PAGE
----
Stereotypes on Male Nature and Violence in BiH Judiciary

Atlantic Initiative (AI) an NGO from Sarajevo and the Democratic Control of Armed Forces (DCAF) from Geneva conducted a research on the ways gender stereotypes and attitudes may lead to gender biasness affecting the work of judicial officials and the experiences of victims, witnesses and defendants. Opinions were collected from 161 judges, lawyers, prosecutors, and expert assistants by implementing an anonymous online questionnaire and individual semi-structured interviews. Although this research does not reflect the opinions of all professional jurists and BiH judiciary, it offers an insight into thoughts and views of the representatives of this community. The complete research may be found at or and offers results and analysis on how gender affects collegiality, atmosphere and the processes in different court subjects in BiH.

Due to space limitations, this text only reflects one of the subjects we tackled when it comes to gender-based violence. Namely, among others, we were interested in legal experts’ understandings on why men are more violent on gender basis. This research study showed that a number of respondents link violence to natural or in-born male characteristics. As pointed out in the chart, 60% of participants in this research find men more violent due to their strength, whereas 49% respondents find men naturally more prone to violence. Interview respondents also confirmed such opinions, and about half of them ascribed gender-based violence to men’s physical characteristics and their in-born tendency to use violence. One female attorney stated such belief by saying:

Men are more aggressive. Just look at history – they’re always fighting wars. It’s in their DNA, whereas women are much more dedicated to the family.

The conviction that male “nature” is linked to more frequent gender-based violence was disputed by international researches linking domestic violence (and sexual violence) with gender inequality, dominance of men and their rights, as opposed to biological differences among women and men or physical strength. It is significant that no gender inequality, male dominance, patriarchal culture or acceptance of violence in BiH society were mentioned during the interview (or in narrative answers to the online questionnaire). [1]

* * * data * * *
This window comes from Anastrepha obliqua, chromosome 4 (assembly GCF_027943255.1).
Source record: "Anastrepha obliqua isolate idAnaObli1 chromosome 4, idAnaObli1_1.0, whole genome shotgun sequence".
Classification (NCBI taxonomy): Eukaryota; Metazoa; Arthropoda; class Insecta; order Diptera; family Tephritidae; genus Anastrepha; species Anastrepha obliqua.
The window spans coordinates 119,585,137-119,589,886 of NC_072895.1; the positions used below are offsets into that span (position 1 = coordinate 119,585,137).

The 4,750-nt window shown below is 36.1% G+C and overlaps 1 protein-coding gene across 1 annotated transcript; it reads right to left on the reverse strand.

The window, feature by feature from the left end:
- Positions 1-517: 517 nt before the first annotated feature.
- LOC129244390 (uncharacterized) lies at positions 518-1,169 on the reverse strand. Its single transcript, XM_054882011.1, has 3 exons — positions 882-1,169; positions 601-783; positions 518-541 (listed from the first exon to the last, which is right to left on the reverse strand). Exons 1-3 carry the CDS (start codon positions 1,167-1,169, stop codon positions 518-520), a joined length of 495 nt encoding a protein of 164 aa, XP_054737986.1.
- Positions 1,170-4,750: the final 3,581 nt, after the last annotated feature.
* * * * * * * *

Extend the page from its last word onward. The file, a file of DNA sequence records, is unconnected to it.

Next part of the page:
This kind of understanding is problematic because it is possible that the stereotype of this behaviour being “natural” in men will be used as an excuse for such behaviour. In other words, if male violence against women is believed to be a natural gender consequence, then it may serve as an excuse for legal experts to treat domestic violence, as OSCEwarns [2], less serious in relation to actions outside family surroundings. This stereotype may be connected to having domestic violence being penalised by minimal or even lesser penalties in accordance with BiH laws, which includes adjudging one too many paroles, as pointed out by the OSCE.

Therefore, general effort in promoting a judicial answer to domestic violence is recommended, including a special training course, which shall use contemporary empiric perpetrator and victim profiling; description of most common forms of domestic violence; efficient strategies for judiciary intervention and child risk; and a summary of relevant criminal law in BiH.

This is the first research of its kind in BiH and the region and is a key and important contribution to gender research, its judiciary implications and gender biasness. The study showed presence of gender biasness among legal experts in BiH up to certain extent as is at the international level, and a strong desire and readiness to achieve objectivity and face and recognize stereotypes they might not be aware of and that may influence law implementation.

We hereby thank the Norwegian Ministry of Foreign affairs for the financial support to the Gender and Justice Reform Project within which we conducted this research study and the High Judicial and Prosecutorial Council for supporting data collection for this research.   

Author: Majda Halilovi?

Dr.Sc. Majda Halilovi? is the head of research and policy for the Atlantic Initiative in Bosnia and Herzegovina. She’s engaged in researching different aspects of work and safety, as well as social inclusion and exclusion with a series of publications on these topics.


[1] See: Babovi? et al. Prevalence and characteristics of violence against women in BiH: 201, 86. and 88. “Cultural factors are also strongly linked to the risks of domestic violence against women. Although the whole sample exhibits a high agreement with extremely patriarchal opinions about gender roles (…) this agreement is stronger in households where domestic violence takes place …” The culture of “tolerating violent conflict resolution methods” increases the risk of domestic violence against women (…)”

[2] Organization for Security and Co-operation in Europe (OSCE), Mission to Bosnia and Herzegovina, Ensuring accountability for domestic violence: An analysis of sentencing in domestic violence criminal proceedings, with recommendations (Sarajevo: OSCE, 2011).


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